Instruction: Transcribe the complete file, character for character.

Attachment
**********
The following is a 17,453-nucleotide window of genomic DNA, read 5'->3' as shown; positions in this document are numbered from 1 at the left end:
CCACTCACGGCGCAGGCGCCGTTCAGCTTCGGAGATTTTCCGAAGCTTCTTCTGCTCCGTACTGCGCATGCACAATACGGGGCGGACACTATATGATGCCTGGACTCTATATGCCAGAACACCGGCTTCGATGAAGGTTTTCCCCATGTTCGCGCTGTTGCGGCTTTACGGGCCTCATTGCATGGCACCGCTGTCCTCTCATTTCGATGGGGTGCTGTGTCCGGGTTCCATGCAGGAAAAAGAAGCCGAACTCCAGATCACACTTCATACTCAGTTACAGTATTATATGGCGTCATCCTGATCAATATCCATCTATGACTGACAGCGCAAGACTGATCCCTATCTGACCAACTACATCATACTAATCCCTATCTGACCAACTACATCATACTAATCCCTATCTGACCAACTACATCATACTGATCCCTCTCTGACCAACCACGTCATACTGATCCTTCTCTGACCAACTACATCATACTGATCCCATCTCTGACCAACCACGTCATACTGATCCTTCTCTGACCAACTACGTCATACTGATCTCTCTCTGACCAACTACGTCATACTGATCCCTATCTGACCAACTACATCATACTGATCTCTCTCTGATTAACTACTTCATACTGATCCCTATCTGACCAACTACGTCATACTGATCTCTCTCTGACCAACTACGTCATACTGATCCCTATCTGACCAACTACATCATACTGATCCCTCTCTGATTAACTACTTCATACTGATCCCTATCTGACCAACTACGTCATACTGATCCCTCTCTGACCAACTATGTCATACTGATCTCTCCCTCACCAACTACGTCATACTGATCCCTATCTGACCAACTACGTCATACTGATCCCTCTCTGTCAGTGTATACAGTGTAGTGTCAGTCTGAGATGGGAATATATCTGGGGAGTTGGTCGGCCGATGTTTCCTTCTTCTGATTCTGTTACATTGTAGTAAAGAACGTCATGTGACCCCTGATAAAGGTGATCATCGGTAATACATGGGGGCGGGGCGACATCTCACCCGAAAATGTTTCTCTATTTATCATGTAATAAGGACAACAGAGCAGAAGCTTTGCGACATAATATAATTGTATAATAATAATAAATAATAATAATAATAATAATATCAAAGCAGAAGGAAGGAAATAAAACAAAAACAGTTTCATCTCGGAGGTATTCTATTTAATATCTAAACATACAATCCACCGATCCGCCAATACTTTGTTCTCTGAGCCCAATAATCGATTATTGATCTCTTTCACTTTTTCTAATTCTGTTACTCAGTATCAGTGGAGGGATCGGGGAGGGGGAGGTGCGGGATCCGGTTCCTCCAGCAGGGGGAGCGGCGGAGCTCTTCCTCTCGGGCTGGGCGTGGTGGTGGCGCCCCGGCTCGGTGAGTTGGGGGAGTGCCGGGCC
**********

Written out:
The following is a 17,453-nucleotide window of genomic DNA, read 5'->3' as shown; positions in this document are numbered from 1 at the left end:
CCACTCACGGCGCAGGCGCCGTTCAGCTTCGGAGATTTTCCGAAGCTTCTTCTGCTCCGTACTGCGCATGCACAATACGGGGCGGACACTATATGATGCCTGGACTCTATATGCCAGAACACCGGCTTCGATGAAGGTTTTCCCCATGTTCGCGCTGTTGCGGCTTTACGGGCCTCATTGCATGGCACCGCTGTCCTCTCATTTCGATGGGGTGCTGTGTCCGGGTTCCATGCAGGAAAAAGAAGCCGAACTCCAGATCACACTTCATACTCAGTTACAGTATTATATGGCGTCATCCTGATCAATATCCATCTATGACTGACAGCGCAAGACTGATCCCTATCTGACCAACTACATCATACTAATCCCTATCTGACCAACTACATCATACTAATCCCTATCTGACCAACTACATCATACTGATCCCTCTCTGACCAACCACGTCATACTGATCCTTCTCTGACCAACTACATCATACTGATCCCATCTCTGACCAACCACGTCATACTGATCCTTCTCTGACCAACTACGTCATACTGATCTCTCTCTGACCAACTACGTCATACTGATCCCTATCTGACCAACTACATCATACTGATCTCTCTCTGATTAACTACTTCATACTGATCCCTATCTGACCAACTACGTCATACTGATCTCTCTCTGACCAACTACGTCATACTGATCCCTATCTGACCAACTACATCATACTGATCCCTCTCTGATTAACTACTTCATACTGATCCCTATCTGACCAACTACGTCATACTGATCCCTCTCTGACCAACTATGTCATACTGATCTCTCCCTCACCAACTACGTCATACTGATCCCTATCTGACCAACTACGTCATACTGATCCCTCTCTGTCAGTGTATACAGTGTAGTGTCAGTCTGAGATGGGAATATATCTGGGGAGTTGGTCGGCCGATGTTTCCTTCTTCTGATTCTGTTACATTGTAGTAAAGAACGTCATGTGACCCCTGATAAAGGTGATCATCGGTAATACATGGGGGCGGGGCGACATCTCACCCGAAAATGTTTCTCTATTTATCATGTAATAAGGACAACAGAGCAGAAGCTTTGCGACATAATATAATTGTATAATAATAATAAATAATAATAATAATAATAATATCAAAGCAGAAGGAAGGAAATAAAACAAAAACAGTTTCATCTCGGAGGTATTCTATTTAATATCTAAACATACAATCCACCGATCCGCCAATACTTTGTTCTCTGAGCCCAATAATCGATTATTGATCTCTTTCACTTTTTCTAATTCTGTTACTCAGTATCAGTGGAGGGATCGGGGAGGGGGAGGTGCGGGATCCGGTTCCTCCAGCAGGGGGAGCGGCGGAGCTCTTCCTCTCGGGCTGGGCGTGGTGGTGGCGCCCCGGCTCGGTGAGTTGGGGGAGTGCCGGGCC